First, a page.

Sharon and I decide we want to walk down and try to get a better look at the gulls, picking up whatever birds we see on the way.


Tara runs her apartment in the Turkish manner. There are Turkish carpets in every room and the goal is to keep them from getting dirty, so when you come into the front door, you remove your shoes and walk in sock feet, or put on slippers.

Sharon has put on her shoes and is sitting on a stool by the front door waiting for me. I keep remembering one more thing after another, so she's patiently waiting. After getting maybe three things, I feel my face and ask her if she would like me to shave, since she'll be walking with me, or go like I am. She says, "Go like you are," since she's been waiting so long. Whiskery it shall be and we take off.


We walk down the stairs and around the building where Sharon sees and hears a WREN, but I only hear it. This is the same species as the Winter Wren of the US. We continue down the hill and see a bird fly with some yellow, black and white registering in our awareness. We get on it, and it's a bird we might call a chickadee in the US, but in Europe is called a tit, meaning in some older language a small or tiny bird, I think. {We know this thanks to Uncle Peter who looked it up for us one time we at his and Nancy's house. We are thinking of you NANCY.}

There are several kinds here. Coal, Sombre, Great, Long-tailed and more. But this one is Great, and there are three. Good thing there aren't just two, or we'd have to report seeing a pair of Great T--s. They are very attractive, with yellow chest and belly, black head, with large white cheek patches, and a black line going down the center of their chest and belly. Their behavior is similar to the Chestnut-backed Chickadees of our back yard in San Jose.

Another bird flits across the street towards us, and perches deep in a fully-leafed tree. It's a SPOTTED FLYCATCHER, and I'm surprised that they haven't migrated out. For some reason, this one has hung around. We make it down to the cash machines and spot a nice female CHAFFINCH.

We begin to see some gulls, and they are mostly the Yellow-legged variety, somewhat like a herring gull, but with yellow legs rather than pink. We continue on toward the base entrance and high overhead I spot a dark bird, get my binocs on it, and it's a BUZZARD. It drops down lower and flies right over our heads. Nice bird. We'd call this bird a hawk in the US.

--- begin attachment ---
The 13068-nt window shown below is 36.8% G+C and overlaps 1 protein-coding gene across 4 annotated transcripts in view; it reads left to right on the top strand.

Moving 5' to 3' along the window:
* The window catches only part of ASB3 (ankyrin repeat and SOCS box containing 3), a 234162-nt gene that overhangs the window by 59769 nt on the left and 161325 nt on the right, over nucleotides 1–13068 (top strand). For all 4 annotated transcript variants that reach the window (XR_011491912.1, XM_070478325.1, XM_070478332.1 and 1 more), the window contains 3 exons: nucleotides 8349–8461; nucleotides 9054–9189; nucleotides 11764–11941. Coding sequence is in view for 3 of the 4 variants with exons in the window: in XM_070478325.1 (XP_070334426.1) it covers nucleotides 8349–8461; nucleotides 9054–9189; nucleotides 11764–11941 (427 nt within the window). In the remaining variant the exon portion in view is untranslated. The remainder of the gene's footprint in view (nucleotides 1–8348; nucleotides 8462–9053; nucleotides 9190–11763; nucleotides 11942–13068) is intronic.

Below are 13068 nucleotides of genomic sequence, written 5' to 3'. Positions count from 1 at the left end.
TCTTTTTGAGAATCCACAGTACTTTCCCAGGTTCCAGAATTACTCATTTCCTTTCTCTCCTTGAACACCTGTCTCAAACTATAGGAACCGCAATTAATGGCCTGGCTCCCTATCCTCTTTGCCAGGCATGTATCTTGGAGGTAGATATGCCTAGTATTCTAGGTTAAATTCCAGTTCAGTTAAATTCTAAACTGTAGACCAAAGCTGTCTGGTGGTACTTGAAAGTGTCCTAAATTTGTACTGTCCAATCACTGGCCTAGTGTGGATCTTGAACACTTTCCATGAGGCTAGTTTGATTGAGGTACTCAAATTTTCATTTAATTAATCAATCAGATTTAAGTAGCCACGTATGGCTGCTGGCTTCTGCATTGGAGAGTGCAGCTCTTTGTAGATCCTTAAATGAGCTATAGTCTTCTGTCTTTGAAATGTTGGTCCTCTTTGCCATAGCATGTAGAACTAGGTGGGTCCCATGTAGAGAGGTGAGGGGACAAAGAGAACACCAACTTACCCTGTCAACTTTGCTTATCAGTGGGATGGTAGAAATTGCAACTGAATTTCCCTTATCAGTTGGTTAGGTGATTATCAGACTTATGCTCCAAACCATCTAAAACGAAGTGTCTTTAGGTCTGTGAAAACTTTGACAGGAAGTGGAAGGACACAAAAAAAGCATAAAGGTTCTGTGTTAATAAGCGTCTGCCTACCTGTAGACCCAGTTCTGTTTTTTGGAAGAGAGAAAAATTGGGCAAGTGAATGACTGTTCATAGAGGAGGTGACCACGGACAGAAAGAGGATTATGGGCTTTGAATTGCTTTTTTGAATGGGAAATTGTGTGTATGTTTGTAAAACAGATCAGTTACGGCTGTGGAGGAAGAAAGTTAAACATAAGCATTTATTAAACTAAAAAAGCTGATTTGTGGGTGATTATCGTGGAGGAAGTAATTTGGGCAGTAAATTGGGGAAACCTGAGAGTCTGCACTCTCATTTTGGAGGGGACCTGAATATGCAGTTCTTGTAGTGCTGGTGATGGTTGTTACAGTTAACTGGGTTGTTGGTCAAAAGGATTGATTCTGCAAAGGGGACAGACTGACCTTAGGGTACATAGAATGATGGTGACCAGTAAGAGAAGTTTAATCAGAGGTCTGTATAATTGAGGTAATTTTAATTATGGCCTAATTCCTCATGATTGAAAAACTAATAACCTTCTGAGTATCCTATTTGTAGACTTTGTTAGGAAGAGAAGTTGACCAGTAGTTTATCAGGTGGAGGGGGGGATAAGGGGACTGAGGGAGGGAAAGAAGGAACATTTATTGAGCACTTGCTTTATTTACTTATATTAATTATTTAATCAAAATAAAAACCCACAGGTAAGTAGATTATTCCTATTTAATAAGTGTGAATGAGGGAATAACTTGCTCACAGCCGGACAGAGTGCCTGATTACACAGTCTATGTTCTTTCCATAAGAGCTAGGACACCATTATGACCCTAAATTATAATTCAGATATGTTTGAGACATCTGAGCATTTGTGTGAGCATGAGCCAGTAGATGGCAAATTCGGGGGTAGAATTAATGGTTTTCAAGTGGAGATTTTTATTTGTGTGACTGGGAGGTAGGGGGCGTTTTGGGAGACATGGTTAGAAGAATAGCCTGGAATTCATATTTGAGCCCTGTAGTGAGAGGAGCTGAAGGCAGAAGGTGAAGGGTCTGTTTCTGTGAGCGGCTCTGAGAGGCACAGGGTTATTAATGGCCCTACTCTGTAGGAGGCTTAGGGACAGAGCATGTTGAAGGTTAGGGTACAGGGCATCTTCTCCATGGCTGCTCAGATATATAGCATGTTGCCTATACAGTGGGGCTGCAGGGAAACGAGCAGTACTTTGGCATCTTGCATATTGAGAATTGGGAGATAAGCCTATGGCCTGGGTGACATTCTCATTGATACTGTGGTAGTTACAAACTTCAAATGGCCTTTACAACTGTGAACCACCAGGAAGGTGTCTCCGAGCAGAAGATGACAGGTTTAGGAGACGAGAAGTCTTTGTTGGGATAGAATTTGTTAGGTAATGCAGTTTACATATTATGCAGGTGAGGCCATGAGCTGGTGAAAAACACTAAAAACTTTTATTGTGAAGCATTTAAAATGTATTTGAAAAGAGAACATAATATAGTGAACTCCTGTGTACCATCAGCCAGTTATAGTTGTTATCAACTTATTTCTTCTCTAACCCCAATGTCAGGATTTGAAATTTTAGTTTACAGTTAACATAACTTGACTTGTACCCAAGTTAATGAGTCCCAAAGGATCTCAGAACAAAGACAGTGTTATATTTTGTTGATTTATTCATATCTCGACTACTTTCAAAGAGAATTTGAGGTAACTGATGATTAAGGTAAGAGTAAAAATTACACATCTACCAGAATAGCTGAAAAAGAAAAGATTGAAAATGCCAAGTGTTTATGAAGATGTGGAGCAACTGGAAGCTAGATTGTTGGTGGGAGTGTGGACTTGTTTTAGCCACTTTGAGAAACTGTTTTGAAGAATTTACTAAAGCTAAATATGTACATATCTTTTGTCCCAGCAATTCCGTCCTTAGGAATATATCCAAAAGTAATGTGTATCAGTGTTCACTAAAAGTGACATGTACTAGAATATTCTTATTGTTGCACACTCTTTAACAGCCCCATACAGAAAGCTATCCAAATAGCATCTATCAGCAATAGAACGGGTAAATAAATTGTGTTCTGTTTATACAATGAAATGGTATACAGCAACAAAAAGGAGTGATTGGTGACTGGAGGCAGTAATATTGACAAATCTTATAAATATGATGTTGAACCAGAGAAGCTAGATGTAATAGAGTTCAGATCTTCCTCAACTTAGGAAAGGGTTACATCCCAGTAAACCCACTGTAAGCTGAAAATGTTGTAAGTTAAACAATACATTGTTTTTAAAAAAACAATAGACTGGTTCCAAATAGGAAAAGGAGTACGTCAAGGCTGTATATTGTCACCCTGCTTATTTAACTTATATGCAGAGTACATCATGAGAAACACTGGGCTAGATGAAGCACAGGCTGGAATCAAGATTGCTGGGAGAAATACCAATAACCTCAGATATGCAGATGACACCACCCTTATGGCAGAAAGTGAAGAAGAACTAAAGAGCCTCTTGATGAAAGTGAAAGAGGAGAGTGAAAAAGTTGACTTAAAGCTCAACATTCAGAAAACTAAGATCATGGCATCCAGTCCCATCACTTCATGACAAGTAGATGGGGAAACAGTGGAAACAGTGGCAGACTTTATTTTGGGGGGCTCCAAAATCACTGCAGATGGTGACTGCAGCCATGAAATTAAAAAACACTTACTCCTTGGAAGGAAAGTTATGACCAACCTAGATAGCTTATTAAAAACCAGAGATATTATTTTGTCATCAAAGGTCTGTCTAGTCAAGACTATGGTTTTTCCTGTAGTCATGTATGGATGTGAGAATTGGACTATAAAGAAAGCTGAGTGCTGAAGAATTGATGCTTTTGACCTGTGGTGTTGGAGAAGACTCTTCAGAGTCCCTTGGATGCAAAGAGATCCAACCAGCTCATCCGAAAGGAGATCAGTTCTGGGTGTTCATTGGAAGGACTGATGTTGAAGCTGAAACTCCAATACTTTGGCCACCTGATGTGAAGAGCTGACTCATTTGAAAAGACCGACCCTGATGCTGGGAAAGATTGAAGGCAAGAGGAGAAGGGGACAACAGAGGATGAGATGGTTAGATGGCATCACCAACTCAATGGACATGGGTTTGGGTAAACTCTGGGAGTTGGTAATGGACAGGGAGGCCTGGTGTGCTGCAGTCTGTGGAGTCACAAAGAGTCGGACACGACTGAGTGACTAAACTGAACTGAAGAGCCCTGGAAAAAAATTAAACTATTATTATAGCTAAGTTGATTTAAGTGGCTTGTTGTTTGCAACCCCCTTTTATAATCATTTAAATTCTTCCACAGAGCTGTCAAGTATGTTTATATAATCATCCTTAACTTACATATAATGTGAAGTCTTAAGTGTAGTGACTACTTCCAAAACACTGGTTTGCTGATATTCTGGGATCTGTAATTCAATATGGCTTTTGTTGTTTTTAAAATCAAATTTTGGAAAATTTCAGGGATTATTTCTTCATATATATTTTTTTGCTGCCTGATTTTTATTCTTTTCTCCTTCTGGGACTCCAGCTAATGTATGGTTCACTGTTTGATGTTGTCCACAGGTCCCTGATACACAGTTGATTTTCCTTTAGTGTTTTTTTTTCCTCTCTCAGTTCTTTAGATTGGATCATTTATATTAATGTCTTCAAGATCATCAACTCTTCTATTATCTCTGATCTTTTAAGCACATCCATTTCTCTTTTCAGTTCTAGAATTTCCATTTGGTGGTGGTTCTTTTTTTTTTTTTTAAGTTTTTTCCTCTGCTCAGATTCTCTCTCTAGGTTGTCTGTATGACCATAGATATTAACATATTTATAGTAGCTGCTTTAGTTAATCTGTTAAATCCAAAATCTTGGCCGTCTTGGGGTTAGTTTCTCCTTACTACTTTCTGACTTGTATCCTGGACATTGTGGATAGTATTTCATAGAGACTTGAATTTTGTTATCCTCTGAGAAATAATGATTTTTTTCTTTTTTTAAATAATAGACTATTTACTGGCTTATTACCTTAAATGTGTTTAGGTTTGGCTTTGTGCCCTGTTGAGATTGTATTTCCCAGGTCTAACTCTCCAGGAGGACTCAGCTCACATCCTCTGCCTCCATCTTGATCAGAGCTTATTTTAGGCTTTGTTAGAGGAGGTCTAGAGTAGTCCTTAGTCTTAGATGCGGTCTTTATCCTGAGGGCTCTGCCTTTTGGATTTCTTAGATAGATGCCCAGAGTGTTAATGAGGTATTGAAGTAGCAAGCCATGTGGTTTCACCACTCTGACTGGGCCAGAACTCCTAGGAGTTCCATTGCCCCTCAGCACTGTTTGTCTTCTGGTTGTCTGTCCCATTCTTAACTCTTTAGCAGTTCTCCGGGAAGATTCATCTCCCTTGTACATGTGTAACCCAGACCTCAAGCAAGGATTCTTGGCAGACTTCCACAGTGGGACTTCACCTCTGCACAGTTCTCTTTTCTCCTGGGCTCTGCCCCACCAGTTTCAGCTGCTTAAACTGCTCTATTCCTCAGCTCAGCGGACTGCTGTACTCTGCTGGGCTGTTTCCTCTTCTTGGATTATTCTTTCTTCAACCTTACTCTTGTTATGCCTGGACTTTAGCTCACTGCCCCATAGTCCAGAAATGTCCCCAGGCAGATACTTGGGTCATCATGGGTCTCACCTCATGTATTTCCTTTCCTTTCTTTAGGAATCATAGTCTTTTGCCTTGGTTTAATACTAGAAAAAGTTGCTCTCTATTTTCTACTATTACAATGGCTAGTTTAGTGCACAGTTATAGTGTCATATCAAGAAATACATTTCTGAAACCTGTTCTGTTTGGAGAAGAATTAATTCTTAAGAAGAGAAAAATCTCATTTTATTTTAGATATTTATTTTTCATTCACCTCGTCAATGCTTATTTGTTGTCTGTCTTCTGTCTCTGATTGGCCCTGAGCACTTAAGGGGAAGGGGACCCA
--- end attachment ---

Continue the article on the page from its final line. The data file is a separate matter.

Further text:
As we approach the base exit, I notice a flock of birds flying in V formation. I check closer, with the binoculars and it is a flight of SHAGS - cormorants in the US.


I'm getting tired from losing electrolytes yesterday, so we cut out the gull-chasing part of our walk and go straight out the base entrance to the Migros, a small grocery supermarket. Sharon buys some fingernail polish and I stock up on a little chocolate. One of my favorite candy bars here is similar to a Mounds in the US. It's called Coco Star and is smaller than a Mounds, but is loaded with coconut.

We walk back through the entrance, the guard looks at our pass and we're back on the base. I stop at the cash machine and get an advance of 300 YTL, about $225.


We resume our birding and get a single BLUE TIT, then Sharon spots a mixed flock of birds, including a nice EUROPEAN ROBIN. Much smaller than the American Robin, similar in size and shape but not color to a Bluebird. We let this bird go, and continue on. I notice a bird flying high above us, crossing the street. It has an unusually long tail, but is otherwise a smallish bird. It can only be a LONG-TAILED TIT. Excellent. Then, just for fun, a CHIFFCHAFF pops into a tree next to us. This bird is a very plain looking warbler, and is pretty common here in spring and summer, but again, it seems like it should have migrated out by now.

In the evening, we watch some more TV shows Cihan has downloaded onto his computer.


Tara has sold a bit of jewelry (made by her friend Fatma, in Iznik, whom we met during our trip there) on the website they are now using, and she needs to "put up" some more. She has a number of pieces - maybe a dozen or more, and wants me to take a photo of each from three distances, one being extremely closeup.

Here are some examples:

That's it for our day. Now you have a great one.

Birds: Wren, Great Tit, Spotted Flycatcher, Chaffinch, Buzzard, Shag, European Robin, Blue Tit, Long-tailed Tit, Chiffchaff.